I’ll admit: I’ve been winging it a lot lately when it comes to dinner. There hasn’t been a lot of planning and I haven’t been very motivated to invest a whole lot of energy finding & trying new things, or doing anything time consuming for dinner. With my book coming out a little sooner than I expected, I’ve spending as much time as possible promoting it. And so last night, once again, I had no clue what to cook for dinner at 4:15 pm–which gave me 30 minutes before soccer pick up and then a short bit of time after soccer while the kids showered, or did homework, etc. I resorted to scouting my pantry and freezer, which is what I often do, searching for clues or that single ingredient around which I can make a meal. I found it last night in the pantry: a small jar of salt packed capers, which I had picked up on a whim on Superbowl Sunday at our terrific Italian deli. I remembered an old recipe that involved very little cooking and in 15 minutes had the quick sauce prepped and the table set. This sauce, in which the onion cooks directly in the tomatoes (not unlike Marcella Hazan’s simple tomato sauce, which recipe I can’t seem to find right now to link too…) is sweet and briny at the same time. It’s a simple but rich tasting sauce.
If you have these ingredients + tomatoes, you can have dinner
Spaghetti with Capers, Red Onion, Tomatoes
- 1 lb pasta
- scant 1/4 cup olive oil
- 1 anchovy
- 1 medium red onion, sliced thin
- a few tablespoons salt packed capers, rinsed (or brined)
- 1-32 ounce can tomatoes
- Set large pot of water to boil
- In olive oil, quickly sautee anchovy over high heat until dissolved
- Add onions and sautee for 2 minutes, until they just begin to soften.
- Add tomatoes and capers, cover and let simmer for about 20-25 minutes, until onions are soft.
- Cook pasta according to package directions, then drain and return to sauce. Mix well and serve immediately.
It’s the season of getting things on the table quickly. It’s also the season of oranges. It’s also time to mix things up a little. This recipe, another from La Cucina Italiana, is another stealth meal: it comes together in minutes from ingredients you can count on one hand. My kids loved it. It’s going into regular rotation here & if you’re feeling really pressed for time, you can use pre-cooked frozen shrimp. I actually have a hard time eating these, but my kids love them, so I sometimes keep them on hand. I generally feel sort of guilty using them, since we can get really delicious shrimp from Pietro, but I don’t always have time to clean and prep them. So.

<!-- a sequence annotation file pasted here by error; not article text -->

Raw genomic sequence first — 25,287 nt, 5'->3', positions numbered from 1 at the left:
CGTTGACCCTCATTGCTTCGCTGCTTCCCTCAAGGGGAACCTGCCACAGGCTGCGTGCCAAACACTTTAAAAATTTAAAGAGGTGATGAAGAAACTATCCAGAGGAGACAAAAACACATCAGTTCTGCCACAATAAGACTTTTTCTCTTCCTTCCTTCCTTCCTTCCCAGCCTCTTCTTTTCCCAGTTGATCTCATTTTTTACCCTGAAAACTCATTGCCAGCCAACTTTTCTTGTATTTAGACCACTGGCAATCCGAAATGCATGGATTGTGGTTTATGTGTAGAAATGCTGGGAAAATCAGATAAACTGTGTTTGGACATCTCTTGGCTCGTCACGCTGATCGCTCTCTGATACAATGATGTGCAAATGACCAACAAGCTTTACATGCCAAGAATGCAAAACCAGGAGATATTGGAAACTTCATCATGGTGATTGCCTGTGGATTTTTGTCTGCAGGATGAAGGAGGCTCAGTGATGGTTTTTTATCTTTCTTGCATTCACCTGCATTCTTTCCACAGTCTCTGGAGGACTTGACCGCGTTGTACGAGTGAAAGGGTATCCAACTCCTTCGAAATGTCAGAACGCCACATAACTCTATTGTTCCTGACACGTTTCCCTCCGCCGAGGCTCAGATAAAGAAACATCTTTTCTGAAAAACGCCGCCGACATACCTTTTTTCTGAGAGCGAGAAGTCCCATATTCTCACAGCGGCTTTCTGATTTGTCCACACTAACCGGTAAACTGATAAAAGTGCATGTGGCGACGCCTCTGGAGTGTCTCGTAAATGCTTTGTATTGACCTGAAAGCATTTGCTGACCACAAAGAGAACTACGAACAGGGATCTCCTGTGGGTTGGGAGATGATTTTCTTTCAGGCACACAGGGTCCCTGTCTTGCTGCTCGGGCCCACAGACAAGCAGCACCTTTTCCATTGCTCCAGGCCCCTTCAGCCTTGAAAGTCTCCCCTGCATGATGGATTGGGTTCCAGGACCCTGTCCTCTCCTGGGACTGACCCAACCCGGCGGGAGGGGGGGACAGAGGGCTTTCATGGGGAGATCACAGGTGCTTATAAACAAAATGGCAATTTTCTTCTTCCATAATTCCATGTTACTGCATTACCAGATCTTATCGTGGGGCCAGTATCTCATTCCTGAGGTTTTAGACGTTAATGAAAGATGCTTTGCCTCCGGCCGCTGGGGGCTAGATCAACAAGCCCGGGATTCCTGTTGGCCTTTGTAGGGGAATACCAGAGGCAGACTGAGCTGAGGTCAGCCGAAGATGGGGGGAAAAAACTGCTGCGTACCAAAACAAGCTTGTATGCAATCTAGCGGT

Shrimp with Chard and Orange Vinaigrette
adapted from La Cucina Italiana
- 1 bunch swiss chard, leafy greens rough chopped
- 2 cloves garlic, smashed
- 1 lb shrimp, cleaned (or equal amount frozen, pre-cooked shrimp)
- 1-2 oranges
- 1/3 cup orange juice (from fresh oranges &/or juice)
- 2 1/2 tablespoons olive oil
- 1 clove garlic
- Cut skin off orange, being careful not to leave any white pith behind. Carefully section each orange so the fruit is removed from the membrane. Set aside. Squeeze any excess juice from the membrane and peel into a measuring cup. Add enough fresh or pre-squeezed juice to make 1/3 cup. Add one garlic clove, let rest for few minutes, then add 2 1/2 tablespoons olive oil and mix. You will have extra dressing. (Remove garlic clove before storing leftovers in the refrigerator.)
- Sautee chard in olive oil with a pinch of salt.
- When chard is softened, remove it from the heat and quickly sautee shrimp in the same pan in a little olive oil with the second clove of garlic until pink or warmed through.(Alternately, if you have really good fresh shrimp, steam it, leaving out the garlic clove.)
- Separate chard onto four dishes. Top with orange sections, then shrimp. Drizzle vinaigrette over the top of everything.
We’ve been taking a cue from Mark Bittman’s latest book around here and making meat even less of presence than it usually is on our table. One of the things he suggests is to keep meat as a side course, not the focus of the meal. This is good for the eater and good for the environment. This week, this strategy happened kind of by accident, but it was terrific: economical, efficient, and versatile.
Remember that ham steak? That’s half of it on the plate. The kids ate only half of that, and the husband and I ate the other half. The following night, I cooked another quarter, choppped it up, and used it for our baked potato bar. Which was a big hit.
We still didn’t finish it, so the next night that leftover chopped up ham went into a country omelete with chives and cheddar cheese.
And we still had a 1/4 of the ham left. Kory and I finished it a few nights later with a potato/celery root mash & the left over pan sauce (which I had kept in a glass jar for just this eventuality). On the side we had roasted beets & puntarelle, and it was a perfect cold winter night’s meal.
That makes 4 meals (3 for 4 people, 1 for 2 people) for about $6 worth of meat, which in this house is an accomplishment.